Saint Patrick of Roman Britain escaped his Irish pirate captors, who enslaved him for six years, in the fifth century. He embodied humility and forgiveness as he introduced Christianity to the Irish people. Saint Patrick’s feast day of March 17 evolved to be an inclusive celebratory day. As our second Saint Patrick’s Day during the pandemic approaches, we hope for a brighter tomorrow. Similar to many other cultures, we emulate the traditional Irish values of education, service, and family.
Some Irish playwriters and poets idealize a slower and quiet life. My parents favor the Irish poet W.B. Yeats who wrote ‘The Lake Isle of Innisfree’.
“I will arise and go now, and go to Innisfree,
And a small cabin build there, of clay and wattles made;
Nine bean-rows will I have there, a hive for the honey-bee,
And live alone in the bee-loud glade.”
In fact, “The Isle of Innisfree” starts the classic Irish movie The Quiet Man with John Wayne and Maureen O’Hara. The comedic melodrama’s breathtaking countryside spans rolling meadows near County Mayo. As we stay near home, we savor nature.
While we no longer attend parties with bagpipers and Irish dancers, we heard a bag piper last weekend as we walked in Lincoln Park.
Mindful of CDC guidelines and precautions, our boys affirm safe in-person school as the biggest blessing of the pandemic. They anticipate their modified Saint Patrick’s Day school festivities. Chocolate wrapped in gold symbolize lucky rainbows.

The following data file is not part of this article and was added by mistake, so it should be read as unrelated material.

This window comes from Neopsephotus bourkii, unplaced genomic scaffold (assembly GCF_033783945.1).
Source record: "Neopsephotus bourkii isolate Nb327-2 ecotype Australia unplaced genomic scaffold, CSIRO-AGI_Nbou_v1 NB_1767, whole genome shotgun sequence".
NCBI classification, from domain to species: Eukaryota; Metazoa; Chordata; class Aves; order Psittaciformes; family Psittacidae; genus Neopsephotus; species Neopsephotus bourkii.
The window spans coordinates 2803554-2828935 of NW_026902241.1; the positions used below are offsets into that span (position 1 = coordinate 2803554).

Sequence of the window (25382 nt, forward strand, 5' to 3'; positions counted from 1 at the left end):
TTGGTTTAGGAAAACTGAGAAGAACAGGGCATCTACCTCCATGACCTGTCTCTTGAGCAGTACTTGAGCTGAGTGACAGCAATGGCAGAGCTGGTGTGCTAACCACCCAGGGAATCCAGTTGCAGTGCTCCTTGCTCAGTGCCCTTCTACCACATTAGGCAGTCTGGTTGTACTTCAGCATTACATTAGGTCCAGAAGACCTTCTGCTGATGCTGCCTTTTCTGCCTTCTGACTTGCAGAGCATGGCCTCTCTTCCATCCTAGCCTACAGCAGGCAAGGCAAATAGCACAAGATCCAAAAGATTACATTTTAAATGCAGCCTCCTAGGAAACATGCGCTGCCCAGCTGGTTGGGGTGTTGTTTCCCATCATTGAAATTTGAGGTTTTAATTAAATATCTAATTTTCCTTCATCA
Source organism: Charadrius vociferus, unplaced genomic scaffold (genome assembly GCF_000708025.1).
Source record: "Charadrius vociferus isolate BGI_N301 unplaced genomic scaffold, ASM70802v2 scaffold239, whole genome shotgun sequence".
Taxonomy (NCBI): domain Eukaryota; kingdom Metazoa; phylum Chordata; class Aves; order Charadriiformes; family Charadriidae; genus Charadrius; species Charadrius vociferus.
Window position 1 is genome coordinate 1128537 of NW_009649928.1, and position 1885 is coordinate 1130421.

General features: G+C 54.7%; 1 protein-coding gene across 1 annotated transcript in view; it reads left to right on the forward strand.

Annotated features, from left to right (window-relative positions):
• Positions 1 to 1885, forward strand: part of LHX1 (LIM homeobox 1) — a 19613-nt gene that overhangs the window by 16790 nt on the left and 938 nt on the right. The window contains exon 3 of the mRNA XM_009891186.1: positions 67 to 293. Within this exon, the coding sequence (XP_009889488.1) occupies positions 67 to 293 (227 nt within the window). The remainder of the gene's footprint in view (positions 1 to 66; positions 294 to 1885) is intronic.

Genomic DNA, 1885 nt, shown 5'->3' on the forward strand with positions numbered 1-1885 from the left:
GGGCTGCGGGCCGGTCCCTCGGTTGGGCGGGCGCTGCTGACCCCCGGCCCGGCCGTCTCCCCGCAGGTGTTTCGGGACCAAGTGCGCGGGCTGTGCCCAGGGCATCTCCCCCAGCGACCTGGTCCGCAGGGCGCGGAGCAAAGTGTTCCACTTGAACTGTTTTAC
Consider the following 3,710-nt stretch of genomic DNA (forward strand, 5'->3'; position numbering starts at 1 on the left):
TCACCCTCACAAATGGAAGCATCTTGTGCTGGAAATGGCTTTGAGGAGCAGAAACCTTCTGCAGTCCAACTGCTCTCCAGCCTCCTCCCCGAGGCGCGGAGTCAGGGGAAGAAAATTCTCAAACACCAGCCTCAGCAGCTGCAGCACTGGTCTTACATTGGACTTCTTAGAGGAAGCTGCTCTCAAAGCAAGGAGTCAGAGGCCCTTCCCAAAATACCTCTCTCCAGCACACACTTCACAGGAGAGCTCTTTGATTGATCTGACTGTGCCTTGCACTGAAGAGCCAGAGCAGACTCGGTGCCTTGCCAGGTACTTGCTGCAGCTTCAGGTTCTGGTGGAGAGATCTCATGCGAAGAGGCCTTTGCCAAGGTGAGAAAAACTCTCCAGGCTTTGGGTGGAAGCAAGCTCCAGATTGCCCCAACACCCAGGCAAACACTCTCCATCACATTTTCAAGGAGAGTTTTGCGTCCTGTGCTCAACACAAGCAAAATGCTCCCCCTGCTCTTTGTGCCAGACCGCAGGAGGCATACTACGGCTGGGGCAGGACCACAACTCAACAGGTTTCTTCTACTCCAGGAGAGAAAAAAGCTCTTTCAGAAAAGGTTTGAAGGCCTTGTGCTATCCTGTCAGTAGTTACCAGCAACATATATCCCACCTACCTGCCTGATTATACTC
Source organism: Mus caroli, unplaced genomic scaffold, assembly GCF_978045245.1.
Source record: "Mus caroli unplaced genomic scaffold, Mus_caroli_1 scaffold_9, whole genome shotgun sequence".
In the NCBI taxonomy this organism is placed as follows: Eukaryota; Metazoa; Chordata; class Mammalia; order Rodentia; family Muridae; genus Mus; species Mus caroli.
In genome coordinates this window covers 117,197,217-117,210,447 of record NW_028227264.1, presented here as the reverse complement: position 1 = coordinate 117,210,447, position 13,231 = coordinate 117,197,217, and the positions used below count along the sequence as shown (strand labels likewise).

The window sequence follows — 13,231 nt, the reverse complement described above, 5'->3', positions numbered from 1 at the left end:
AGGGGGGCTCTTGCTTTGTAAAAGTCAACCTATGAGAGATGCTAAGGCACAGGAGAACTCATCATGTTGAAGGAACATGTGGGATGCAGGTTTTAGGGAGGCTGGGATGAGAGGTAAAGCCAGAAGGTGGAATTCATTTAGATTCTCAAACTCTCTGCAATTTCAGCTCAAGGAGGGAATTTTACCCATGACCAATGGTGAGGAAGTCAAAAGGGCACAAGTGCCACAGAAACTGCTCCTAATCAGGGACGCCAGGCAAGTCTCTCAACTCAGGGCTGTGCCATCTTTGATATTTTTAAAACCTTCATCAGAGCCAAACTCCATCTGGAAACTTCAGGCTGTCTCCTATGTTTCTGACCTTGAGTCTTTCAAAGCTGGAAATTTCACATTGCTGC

The Irish flag waves from outside their school, Our Lady of Mount Carmel Academy. Although their annual fundraiser, the Emerald Auction, will now be virtual, we budget, prepare and plan to give. Church and school remind our families to act with love and kindness. We also contribute to sister parishes with less resources and local food pantries.
We remember my grandparents who settled in America from Ireland for a better life. Our family endured the Bubonic Plague 100 years ago before they crossed the Atlantic Ocean. They scarified and saved for their table, which anchored their family life with love, loyalty and faith. My husband and boys bring home fresh spring flowers for our dining room.
This March, our boys toast their mint shakes. They feast on Irish soda bread. For better or worse, my Mom gifted her namesake, Patrick, his own Irish snare drum.
To get in the shamrock spirit, we listen to Irish music. My Grandfather Gillespie’s favorite Christy Moore rings true today.
“In the City of Chicago
As the evening shadows fall
There are people dreaming
Of the hills of Donegal”
Gearing up for this low-key Saint Patrick’s Day, my nails shine green like the color our Chicago River will be dyed. The green stripe in the Irish flag represents the Catholics of the Republic of Ireland. The white symbolizes unity with Protestants and people of Northern Ireland. Beyond the historic Irish conflict, we acknowledge our shared goals to work toward racial equality and social justice for all.
Irish blessings comfort us as we strive to embrace change and achieve our personal best. “May the road rise up to meet you. May the wind always be at your back. May the sun shine warm upon your face; the rains fall soft upon your fields and until we meet again, may God help you in the palm of His hand.”
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